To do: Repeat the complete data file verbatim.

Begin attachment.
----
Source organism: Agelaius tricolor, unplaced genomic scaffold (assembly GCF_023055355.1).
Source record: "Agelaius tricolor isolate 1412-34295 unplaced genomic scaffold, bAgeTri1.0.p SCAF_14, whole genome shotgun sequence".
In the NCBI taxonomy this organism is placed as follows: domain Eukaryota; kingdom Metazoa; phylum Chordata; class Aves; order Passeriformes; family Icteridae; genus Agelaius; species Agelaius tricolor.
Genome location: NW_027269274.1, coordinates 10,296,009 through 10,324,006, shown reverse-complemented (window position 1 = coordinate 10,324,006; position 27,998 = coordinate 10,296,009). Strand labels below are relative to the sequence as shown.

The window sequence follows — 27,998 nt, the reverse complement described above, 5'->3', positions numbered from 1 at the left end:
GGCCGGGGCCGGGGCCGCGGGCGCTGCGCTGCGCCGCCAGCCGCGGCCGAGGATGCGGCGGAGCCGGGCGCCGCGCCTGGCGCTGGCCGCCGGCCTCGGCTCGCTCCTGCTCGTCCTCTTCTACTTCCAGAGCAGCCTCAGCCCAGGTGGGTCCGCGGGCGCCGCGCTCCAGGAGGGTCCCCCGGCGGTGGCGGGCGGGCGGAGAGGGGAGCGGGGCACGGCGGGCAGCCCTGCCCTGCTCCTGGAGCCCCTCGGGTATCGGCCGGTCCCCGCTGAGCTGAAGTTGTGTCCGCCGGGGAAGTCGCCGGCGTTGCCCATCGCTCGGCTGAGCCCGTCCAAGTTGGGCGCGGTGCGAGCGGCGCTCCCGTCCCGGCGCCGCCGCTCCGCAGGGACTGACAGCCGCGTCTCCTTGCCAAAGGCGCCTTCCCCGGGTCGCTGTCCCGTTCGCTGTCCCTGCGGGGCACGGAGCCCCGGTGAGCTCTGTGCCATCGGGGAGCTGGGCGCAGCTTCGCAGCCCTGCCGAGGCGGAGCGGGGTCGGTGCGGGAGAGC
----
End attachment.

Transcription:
Source organism: Agelaius tricolor, unplaced genomic scaffold (assembly GCF_023055355.1).
Source record: "Agelaius tricolor isolate 1412-34295 unplaced genomic scaffold, bAgeTri1.0.p SCAF_14, whole genome shotgun sequence".
In the NCBI taxonomy this organism is placed as follows: domain Eukaryota; kingdom Metazoa; phylum Chordata; class Aves; order Passeriformes; family Icteridae; genus Agelaius; species Agelaius tricolor.
Genome location: NW_027269274.1, coordinates 10,296,009 through 10,324,006, shown reverse-complemented (window position 1 = coordinate 10,324,006; position 27,998 = coordinate 10,296,009). Strand labels below are relative to the sequence as shown.

The window sequence follows — 27,998 nt, the reverse complement described above, 5'->3', positions numbered from 1 at the left end:
GGCCGGGGCCGGGGCCGCGGGCGCTGCGCTGCGCCGCCAGCCGCGGCCGAGGATGCGGCGGAGCCGGGCGCCGCGCCTGGCGCTGGCCGCCGGCCTCGGCTCGCTCCTGCTCGTCCTCTTCTACTTCCAGAGCAGCCTCAGCCCAGGTGGGTCCGCGGGCGCCGCGCTCCAGGAGGGTCCCCCGGCGGTGGCGGGCGGGCGGAGAGGGGAGCGGGGCACGGCGGGCAGCCCTGCCCTGCTCCTGGAGCCCCTCGGGTATCGGCCGGTCCCCGCTGAGCTGAAGTTGTGTCCGCCGGGGAAGTCGCCGGCGTTGCCCATCGCTCGGCTGAGCCCGTCCAAGTTGGGCGCGGTGCGAGCGGCGCTCCCGTCCCGGCGCCGCCGCTCCGCAGGGACTGACAGCCGCGTCTCCTTGCCAAAGGCGCCTTCCCCGGGTCGCTGTCCCGTTCGCTGTCCCTGCGGGGCACGGAGCCCCGGTGAGCTCTGTGCCATCGGGGAGCTGGGCGCAGCTTCGCAGCCCTGCCGAGGCGGAGCGGGGTCGGTGCGGGAGAGC